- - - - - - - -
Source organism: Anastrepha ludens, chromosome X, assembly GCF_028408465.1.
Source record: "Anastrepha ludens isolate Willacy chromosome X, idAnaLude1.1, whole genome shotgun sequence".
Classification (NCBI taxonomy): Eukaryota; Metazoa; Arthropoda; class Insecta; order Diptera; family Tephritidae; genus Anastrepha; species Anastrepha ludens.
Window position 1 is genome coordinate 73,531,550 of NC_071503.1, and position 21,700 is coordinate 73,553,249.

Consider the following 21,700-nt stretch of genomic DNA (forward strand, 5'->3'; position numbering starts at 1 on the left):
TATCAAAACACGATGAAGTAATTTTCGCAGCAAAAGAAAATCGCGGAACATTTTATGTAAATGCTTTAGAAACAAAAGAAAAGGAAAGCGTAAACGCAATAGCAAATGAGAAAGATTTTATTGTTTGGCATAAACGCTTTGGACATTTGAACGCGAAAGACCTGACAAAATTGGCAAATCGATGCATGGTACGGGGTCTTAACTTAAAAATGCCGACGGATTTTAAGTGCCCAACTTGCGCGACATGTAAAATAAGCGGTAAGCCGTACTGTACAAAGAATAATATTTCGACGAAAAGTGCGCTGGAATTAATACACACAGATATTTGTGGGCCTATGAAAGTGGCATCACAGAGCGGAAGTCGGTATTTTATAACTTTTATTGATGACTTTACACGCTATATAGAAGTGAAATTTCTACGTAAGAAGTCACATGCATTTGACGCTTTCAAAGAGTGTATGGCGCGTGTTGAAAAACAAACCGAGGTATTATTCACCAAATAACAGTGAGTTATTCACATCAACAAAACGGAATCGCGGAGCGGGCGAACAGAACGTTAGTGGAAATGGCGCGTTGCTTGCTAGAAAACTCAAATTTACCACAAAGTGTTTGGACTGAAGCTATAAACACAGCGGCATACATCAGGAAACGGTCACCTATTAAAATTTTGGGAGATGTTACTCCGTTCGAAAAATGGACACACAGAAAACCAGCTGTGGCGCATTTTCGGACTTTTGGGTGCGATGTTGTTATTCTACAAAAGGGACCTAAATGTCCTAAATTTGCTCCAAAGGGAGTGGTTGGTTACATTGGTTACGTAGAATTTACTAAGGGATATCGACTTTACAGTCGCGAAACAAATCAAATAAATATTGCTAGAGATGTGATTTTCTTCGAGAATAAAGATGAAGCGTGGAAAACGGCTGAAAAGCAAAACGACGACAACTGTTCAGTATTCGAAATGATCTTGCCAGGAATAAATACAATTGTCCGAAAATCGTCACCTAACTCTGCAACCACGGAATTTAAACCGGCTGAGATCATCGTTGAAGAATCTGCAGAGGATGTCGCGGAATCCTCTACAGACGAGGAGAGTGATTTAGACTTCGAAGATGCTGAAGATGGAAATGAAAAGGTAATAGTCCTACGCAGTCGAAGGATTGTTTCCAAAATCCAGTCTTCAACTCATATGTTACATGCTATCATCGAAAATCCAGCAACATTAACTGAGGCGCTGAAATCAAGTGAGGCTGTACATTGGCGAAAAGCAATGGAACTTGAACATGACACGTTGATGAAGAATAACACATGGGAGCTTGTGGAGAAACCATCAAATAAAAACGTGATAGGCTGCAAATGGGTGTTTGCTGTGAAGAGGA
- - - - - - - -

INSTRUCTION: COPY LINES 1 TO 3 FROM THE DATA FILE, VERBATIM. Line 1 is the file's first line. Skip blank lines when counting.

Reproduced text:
Source organism: Anastrepha ludens, chromosome X, assembly GCF_028408465.1.
Source record: "Anastrepha ludens isolate Willacy chromosome X, idAnaLude1.1, whole genome shotgun sequence".
Classification (NCBI taxonomy): Eukaryota; Metazoa; Arthropoda; class Insecta; order Diptera; family Tephritidae; genus Anastrepha; species Anastrepha ludens.